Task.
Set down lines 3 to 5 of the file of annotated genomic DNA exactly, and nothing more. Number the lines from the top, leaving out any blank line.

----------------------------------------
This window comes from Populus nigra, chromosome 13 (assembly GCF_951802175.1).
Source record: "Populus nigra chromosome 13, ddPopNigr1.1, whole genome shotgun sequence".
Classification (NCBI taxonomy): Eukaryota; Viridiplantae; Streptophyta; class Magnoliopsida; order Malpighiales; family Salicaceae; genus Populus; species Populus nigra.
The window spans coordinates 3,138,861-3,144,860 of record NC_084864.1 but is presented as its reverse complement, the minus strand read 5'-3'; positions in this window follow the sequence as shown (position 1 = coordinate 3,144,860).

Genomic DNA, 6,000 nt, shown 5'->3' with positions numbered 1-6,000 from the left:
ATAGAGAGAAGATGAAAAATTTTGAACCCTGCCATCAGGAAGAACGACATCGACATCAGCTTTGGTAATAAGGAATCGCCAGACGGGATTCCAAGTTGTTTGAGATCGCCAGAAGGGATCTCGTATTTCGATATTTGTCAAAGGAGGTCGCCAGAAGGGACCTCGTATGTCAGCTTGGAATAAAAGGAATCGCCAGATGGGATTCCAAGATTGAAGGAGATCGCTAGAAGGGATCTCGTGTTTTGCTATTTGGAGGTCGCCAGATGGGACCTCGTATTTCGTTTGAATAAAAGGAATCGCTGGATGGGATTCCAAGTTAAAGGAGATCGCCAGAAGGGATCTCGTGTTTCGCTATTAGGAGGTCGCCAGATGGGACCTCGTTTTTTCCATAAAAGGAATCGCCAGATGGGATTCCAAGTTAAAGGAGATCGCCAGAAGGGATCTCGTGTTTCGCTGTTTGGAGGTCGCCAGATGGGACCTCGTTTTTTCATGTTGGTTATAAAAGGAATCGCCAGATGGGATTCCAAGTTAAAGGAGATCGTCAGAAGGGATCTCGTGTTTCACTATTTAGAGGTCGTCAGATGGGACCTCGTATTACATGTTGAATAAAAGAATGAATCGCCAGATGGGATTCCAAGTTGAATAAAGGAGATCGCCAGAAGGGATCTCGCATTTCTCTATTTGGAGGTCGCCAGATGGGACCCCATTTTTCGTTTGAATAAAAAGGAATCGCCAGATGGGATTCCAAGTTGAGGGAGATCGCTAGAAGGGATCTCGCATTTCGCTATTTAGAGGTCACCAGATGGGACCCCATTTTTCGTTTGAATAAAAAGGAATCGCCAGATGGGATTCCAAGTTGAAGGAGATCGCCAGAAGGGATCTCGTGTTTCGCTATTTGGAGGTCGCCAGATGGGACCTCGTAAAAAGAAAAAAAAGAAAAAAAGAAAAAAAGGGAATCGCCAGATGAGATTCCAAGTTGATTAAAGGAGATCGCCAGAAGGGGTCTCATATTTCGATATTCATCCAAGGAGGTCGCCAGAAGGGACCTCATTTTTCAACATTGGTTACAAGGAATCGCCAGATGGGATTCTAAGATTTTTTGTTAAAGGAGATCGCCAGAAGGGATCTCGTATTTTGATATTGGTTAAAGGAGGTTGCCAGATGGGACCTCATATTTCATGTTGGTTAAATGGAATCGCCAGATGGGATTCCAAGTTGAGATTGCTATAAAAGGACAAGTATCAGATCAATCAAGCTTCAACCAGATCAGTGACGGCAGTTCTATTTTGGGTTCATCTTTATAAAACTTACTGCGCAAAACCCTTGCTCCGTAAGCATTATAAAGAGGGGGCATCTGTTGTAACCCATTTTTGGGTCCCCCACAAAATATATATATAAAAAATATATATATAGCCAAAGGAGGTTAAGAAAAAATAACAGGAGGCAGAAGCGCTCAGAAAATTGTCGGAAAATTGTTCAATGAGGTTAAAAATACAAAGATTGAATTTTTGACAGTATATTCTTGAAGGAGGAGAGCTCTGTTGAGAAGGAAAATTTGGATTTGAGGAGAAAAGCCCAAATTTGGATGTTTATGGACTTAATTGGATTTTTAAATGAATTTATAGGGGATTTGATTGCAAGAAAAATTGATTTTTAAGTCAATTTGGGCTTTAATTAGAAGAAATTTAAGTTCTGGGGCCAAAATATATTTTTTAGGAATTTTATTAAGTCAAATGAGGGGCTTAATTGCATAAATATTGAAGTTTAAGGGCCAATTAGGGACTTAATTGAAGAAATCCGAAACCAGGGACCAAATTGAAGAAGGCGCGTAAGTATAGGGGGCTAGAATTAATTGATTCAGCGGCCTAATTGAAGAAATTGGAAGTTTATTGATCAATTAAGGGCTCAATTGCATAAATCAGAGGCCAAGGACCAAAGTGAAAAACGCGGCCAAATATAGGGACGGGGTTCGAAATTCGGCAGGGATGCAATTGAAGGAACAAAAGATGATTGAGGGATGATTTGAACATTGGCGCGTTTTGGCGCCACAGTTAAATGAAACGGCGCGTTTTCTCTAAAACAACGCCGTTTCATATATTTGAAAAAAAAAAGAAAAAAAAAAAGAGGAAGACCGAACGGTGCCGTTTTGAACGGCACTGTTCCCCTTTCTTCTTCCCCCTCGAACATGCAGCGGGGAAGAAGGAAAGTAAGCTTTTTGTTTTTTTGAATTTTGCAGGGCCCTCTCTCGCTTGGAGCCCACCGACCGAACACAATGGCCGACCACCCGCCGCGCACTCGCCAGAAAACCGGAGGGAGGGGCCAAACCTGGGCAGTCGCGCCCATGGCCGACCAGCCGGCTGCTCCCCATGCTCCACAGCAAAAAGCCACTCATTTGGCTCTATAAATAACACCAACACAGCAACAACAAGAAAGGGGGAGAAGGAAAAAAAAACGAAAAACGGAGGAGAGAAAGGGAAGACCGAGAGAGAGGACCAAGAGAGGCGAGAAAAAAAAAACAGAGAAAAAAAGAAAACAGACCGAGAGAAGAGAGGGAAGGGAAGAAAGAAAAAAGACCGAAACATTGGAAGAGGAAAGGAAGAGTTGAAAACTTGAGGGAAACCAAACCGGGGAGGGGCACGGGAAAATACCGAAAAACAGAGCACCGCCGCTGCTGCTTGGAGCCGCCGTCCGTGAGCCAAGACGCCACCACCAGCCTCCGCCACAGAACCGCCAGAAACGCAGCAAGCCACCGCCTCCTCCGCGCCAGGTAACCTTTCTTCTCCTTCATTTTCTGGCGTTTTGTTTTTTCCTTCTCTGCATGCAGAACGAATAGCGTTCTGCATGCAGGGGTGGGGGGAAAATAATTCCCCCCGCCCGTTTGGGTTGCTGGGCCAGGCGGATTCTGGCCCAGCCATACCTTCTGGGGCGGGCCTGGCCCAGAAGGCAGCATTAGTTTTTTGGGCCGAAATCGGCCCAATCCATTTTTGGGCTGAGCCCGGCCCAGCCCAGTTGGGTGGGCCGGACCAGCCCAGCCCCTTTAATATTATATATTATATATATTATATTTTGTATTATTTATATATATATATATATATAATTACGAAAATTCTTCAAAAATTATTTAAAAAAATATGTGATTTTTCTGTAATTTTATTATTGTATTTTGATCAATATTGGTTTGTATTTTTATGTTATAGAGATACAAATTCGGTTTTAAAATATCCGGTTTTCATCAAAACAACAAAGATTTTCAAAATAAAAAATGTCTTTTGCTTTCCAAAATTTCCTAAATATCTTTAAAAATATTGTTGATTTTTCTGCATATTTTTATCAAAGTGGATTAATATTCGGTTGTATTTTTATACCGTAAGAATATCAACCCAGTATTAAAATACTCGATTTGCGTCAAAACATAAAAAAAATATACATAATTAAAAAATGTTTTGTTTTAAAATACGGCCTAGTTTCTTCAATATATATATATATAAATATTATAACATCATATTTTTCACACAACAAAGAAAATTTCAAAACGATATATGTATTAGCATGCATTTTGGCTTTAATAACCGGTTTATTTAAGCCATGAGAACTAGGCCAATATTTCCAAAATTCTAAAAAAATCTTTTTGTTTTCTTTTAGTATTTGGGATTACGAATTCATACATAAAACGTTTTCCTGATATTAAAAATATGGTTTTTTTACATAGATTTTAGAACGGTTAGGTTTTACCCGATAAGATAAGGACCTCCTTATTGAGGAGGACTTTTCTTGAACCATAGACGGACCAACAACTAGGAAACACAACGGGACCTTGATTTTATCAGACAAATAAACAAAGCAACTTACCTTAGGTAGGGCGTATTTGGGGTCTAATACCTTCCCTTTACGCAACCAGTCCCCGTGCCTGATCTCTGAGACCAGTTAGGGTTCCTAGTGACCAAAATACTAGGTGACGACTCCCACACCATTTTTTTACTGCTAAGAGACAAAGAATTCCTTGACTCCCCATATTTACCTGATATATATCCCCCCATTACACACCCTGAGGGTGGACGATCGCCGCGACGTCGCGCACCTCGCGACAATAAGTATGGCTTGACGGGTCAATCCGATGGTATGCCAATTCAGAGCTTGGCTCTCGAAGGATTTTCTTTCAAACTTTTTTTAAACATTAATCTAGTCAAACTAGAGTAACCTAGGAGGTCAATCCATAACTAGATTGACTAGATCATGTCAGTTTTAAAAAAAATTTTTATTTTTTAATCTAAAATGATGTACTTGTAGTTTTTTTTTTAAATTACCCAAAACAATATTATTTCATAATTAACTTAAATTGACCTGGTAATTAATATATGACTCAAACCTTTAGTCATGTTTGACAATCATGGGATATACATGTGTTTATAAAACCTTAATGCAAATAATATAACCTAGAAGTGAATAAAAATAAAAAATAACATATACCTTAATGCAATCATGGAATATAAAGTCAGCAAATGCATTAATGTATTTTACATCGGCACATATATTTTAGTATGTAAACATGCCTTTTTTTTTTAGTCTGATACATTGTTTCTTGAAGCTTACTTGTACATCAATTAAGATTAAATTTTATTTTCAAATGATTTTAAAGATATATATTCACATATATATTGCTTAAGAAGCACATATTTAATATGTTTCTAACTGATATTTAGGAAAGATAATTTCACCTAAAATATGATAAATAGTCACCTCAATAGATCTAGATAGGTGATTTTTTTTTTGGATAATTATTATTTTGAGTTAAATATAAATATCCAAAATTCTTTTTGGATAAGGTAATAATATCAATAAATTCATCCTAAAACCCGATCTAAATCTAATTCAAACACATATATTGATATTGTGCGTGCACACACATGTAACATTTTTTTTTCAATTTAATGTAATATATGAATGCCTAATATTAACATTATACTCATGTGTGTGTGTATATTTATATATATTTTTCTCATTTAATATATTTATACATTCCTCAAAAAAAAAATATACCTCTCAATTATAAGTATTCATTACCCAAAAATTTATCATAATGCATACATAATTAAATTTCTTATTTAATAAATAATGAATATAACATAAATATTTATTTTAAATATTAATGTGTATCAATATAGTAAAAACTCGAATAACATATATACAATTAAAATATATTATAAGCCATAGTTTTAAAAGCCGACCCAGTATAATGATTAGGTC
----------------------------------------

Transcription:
Classification (NCBI taxonomy): Eukaryota; Viridiplantae; Streptophyta; class Magnoliopsida; order Malpighiales; family Salicaceae; genus Populus; species Populus nigra.
The window spans coordinates 3,138,861-3,144,860 of record NC_084864.1 but is presented as its reverse complement, the minus strand read 5'-3'; positions in this window follow the sequence as shown (position 1 = coordinate 3,144,860).

Genomic DNA, 6,000 nt, shown 5'->3' with positions numbered 1-6,000 from the left: